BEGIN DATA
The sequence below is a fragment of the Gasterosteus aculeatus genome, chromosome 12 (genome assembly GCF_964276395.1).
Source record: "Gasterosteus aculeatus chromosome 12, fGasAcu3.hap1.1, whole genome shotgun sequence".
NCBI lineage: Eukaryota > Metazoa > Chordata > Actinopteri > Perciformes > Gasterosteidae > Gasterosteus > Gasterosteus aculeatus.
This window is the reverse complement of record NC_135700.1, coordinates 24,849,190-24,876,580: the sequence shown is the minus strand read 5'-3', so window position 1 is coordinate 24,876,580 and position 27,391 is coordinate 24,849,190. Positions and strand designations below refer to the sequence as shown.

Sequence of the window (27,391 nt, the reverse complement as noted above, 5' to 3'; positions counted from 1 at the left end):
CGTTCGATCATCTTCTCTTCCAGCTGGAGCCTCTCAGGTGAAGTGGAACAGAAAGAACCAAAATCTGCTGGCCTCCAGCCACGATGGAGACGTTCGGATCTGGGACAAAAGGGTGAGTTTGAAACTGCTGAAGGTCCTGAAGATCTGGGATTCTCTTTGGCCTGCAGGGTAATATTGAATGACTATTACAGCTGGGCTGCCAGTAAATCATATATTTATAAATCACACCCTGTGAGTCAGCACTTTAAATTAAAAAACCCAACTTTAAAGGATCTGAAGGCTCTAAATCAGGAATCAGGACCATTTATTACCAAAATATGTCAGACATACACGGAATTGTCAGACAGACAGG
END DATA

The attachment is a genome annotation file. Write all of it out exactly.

The sequence below is a fragment of the Gasterosteus aculeatus genome, chromosome 12 (genome assembly GCF_964276395.1).
Source record: "Gasterosteus aculeatus chromosome 12, fGasAcu3.hap1.1, whole genome shotgun sequence".
NCBI lineage: Eukaryota > Metazoa > Chordata > Actinopteri > Perciformes > Gasterosteidae > Gasterosteus > Gasterosteus aculeatus.
This window is the reverse complement of record NC_135700.1, coordinates 24,849,190-24,876,580: the sequence shown is the minus strand read 5'-3', so window position 1 is coordinate 24,876,580 and position 27,391 is coordinate 24,849,190. Positions and strand designations below refer to the sequence as shown.

Sequence of the window (27,391 nt, the reverse complement as noted above, 5' to 3'; positions counted from 1 at the left end):
CGTTCGATCATCTTCTCTTCCAGCTGGAGCCTCTCAGGTGAAGTGGAACAGAAAGAACCAAAATCTGCTGGCCTCCAGCCACGATGGAGACGTTCGGATCTGGGACAAAAGGGTGAGTTTGAAACTGCTGAAGGTCCTGAAGATCTGGGATTCTCTTTGGCCTGCAGGGTAATATTGAATGACTATTACAGCTGGGCTGCCAGTAAATCATATATTTATAAATCACACCCTGTGAGTCAGCACTTTAAATTAAAAAACCCAACTTTAAAGGATCTGAAGGCTCTAAATCAGGAATCAGGACCATTTATTACCAAAATATGTCAGACATACACGGAATTGTCAGACAGACAGG